The Way We Think About Social Media Is Broken

Why what we think about social media is brokenWhen you first write a book and brave the waters of social media, what are you thinking about?

Be honest.

I know what I was thinking. Sales. Readers. Clients.

It’s a mistake that we all make. We’re enthusiastic. We believe we just wrote the best book ever and we’re eager to turn all those hours we labored over every sentence into something tangible: green dollars. Or euros.

Or maybe we’re more altruistic. What we want is for people to enjoy our book, appreciate our craft.

Regardless of our goals, what we don’t want to see is our books fail to reach people, right?

So perhaps we enter social media with too much naiveté and enthusiasm. We make mistakes. A few trolls get upset with us.

Social Media Learning Curve

Oh, well. We all must travel a learning curve.

The problem is that when we first start out, the way we think about social media is broken. In the beginning, we concern ourselves with two goals: sales and numbers.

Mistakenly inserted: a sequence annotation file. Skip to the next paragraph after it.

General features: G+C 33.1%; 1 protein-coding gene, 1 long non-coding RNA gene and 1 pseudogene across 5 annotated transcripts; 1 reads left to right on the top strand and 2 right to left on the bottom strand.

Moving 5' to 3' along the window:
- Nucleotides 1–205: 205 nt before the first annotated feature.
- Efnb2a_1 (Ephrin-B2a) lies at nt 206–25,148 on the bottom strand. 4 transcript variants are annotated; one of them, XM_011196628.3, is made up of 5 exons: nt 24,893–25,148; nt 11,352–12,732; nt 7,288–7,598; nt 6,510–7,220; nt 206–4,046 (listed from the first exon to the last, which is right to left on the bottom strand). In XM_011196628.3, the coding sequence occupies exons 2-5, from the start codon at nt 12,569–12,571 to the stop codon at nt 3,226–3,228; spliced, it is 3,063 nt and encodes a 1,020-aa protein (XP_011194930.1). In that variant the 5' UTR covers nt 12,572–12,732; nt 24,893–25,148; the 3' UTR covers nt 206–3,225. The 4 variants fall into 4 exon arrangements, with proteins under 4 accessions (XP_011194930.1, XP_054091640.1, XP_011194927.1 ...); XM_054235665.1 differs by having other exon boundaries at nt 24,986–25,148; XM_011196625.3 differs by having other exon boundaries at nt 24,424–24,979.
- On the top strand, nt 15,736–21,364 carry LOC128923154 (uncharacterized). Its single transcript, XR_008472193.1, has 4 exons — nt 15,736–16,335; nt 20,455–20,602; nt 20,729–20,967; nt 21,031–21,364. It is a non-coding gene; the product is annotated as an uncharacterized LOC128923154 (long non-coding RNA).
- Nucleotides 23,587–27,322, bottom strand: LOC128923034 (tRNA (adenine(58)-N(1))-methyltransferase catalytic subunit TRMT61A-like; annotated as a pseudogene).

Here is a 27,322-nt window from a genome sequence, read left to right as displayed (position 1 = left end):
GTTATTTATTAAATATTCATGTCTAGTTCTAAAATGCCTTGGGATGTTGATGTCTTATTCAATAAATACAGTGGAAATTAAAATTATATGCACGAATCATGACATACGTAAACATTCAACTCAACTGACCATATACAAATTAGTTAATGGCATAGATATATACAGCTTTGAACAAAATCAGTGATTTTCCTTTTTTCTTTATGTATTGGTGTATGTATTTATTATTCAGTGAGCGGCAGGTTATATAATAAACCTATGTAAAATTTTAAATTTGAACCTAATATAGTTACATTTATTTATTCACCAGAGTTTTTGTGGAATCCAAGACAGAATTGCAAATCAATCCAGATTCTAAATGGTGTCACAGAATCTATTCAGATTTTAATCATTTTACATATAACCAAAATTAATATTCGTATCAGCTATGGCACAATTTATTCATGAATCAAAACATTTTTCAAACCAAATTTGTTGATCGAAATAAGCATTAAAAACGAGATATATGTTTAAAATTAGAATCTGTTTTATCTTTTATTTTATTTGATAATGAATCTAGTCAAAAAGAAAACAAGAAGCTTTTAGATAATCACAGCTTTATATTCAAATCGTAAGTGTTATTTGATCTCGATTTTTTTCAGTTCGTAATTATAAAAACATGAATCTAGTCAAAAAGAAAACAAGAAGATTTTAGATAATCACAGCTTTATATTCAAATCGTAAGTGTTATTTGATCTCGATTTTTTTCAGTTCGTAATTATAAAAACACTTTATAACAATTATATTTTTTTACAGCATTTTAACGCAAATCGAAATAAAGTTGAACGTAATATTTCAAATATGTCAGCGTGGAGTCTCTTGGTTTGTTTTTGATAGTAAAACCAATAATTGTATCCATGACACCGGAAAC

We want lots of book sales, and we want high numbers. We want thousands if not millions of Twitter followers, and thousands of Facebook likes. And because we’re new to this work of marketing, it all seems possible, until …

Until a few weeks or a few months pass and we realize that something isn’t working. Our book isn’t selling well and ratcheting up followers isn’t easy.

This is a great moment in our development. Why? Because this is the time when we can start to learn a better way, a truer way, a way that will bring friends and colleagues into our world.

[clickToTweet tweet=”Never over-promote your content via @CaballoFrances” quote=”Never over-promote your content “]

Notice that I didn’t use the word sales. Why? Because if we use social media correctly, the way it was meant to be used, the sales will happen. But first, we must network. We must make friends with our readers, and we must become friendly with other authors who write in our genre.

Listen to Your Readers and Your Niche Influencers

When you first join a new social media network, it’s always a good idea to listen before you jump in with your tweets and status updates. Follow these steps: